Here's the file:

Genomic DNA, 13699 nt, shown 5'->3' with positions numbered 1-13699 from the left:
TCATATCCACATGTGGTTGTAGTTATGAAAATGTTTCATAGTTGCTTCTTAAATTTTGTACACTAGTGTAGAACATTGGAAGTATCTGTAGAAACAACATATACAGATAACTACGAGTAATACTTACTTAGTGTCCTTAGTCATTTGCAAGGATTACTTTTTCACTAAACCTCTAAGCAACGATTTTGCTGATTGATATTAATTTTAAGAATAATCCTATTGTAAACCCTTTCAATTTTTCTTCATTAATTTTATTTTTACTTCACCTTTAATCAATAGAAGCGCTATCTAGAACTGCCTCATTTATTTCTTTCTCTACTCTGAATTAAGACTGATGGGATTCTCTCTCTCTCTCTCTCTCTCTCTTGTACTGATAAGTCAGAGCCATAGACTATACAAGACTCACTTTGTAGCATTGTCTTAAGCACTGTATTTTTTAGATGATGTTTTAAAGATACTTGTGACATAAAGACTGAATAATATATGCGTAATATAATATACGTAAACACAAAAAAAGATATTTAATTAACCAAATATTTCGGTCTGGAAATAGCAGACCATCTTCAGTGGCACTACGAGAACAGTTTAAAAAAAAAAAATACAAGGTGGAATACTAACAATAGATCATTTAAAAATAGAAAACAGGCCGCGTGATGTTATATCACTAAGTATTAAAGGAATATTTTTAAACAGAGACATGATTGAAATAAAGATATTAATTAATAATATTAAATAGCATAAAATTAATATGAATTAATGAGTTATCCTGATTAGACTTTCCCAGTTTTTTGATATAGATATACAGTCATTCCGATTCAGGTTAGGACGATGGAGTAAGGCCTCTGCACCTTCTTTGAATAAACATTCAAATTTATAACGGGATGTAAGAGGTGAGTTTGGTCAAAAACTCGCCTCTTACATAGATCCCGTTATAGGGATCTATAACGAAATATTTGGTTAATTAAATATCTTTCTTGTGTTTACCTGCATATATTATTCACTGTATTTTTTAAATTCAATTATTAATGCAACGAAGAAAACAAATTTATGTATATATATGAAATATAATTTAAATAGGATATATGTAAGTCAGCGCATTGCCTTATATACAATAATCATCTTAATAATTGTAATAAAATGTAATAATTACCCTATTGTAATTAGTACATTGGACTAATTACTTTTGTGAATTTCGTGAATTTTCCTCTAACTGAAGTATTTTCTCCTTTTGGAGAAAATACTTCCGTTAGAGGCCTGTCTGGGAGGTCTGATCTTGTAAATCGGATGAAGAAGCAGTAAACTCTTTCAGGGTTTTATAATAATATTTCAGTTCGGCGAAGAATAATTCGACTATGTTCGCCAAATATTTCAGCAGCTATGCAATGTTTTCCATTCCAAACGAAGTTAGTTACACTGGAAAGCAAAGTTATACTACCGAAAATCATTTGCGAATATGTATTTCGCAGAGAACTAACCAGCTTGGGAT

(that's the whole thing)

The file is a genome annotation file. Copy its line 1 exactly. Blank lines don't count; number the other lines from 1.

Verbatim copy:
Genomic DNA, 13699 nt, shown 5'->3' with positions numbered 1-13699 from the left: